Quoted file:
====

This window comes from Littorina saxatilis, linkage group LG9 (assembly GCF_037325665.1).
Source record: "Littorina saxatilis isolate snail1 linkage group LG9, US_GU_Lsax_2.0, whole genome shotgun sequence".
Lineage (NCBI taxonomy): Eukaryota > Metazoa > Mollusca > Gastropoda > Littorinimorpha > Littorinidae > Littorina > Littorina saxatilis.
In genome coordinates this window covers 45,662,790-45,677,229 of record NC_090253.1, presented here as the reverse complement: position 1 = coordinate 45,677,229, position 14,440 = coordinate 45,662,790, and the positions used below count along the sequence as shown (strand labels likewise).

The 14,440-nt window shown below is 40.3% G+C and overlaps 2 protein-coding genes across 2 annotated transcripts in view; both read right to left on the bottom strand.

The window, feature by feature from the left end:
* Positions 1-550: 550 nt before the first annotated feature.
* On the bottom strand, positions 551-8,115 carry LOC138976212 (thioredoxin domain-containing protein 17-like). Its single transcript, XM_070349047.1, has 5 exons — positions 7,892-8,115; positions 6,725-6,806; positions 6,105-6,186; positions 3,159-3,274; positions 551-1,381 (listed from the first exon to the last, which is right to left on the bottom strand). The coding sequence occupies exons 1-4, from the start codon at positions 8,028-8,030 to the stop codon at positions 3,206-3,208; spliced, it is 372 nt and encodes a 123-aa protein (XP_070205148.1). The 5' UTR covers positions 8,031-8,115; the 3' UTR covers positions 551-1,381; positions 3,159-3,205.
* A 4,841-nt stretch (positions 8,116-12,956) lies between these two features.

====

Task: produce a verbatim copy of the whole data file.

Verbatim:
This window comes from Littorina saxatilis, linkage group LG9 (assembly GCF_037325665.1).
Source record: "Littorina saxatilis isolate snail1 linkage group LG9, US_GU_Lsax_2.0, whole genome shotgun sequence".
Lineage (NCBI taxonomy): Eukaryota > Metazoa > Mollusca > Gastropoda > Littorinimorpha > Littorinidae > Littorina > Littorina saxatilis.
In genome coordinates this window covers 45,662,790-45,677,229 of record NC_090253.1, presented here as the reverse complement: position 1 = coordinate 45,677,229, position 14,440 = coordinate 45,662,790, and the positions used below count along the sequence as shown (strand labels likewise).

The 14,440-nt window shown below is 40.3% G+C and overlaps 2 protein-coding genes across 2 annotated transcripts in view; both read right to left on the bottom strand.

The window, feature by feature from the left end:
* Positions 1-550: 550 nt before the first annotated feature.
* On the bottom strand, positions 551-8,115 carry LOC138976212 (thioredoxin domain-containing protein 17-like). Its single transcript, XM_070349047.1, has 5 exons — positions 7,892-8,115; positions 6,725-6,806; positions 6,105-6,186; positions 3,159-3,274; positions 551-1,381 (listed from the first exon to the last, which is right to left on the bottom strand). The coding sequence occupies exons 1-4, from the start codon at positions 8,028-8,030 to the stop codon at positions 3,206-3,208; spliced, it is 372 nt and encodes a 123-aa protein (XP_070205148.1). The 5' UTR covers positions 8,031-8,115; the 3' UTR covers positions 551-1,381; positions 3,159-3,205.
* A 4,841-nt stretch (positions 8,116-12,956) lies between these two features.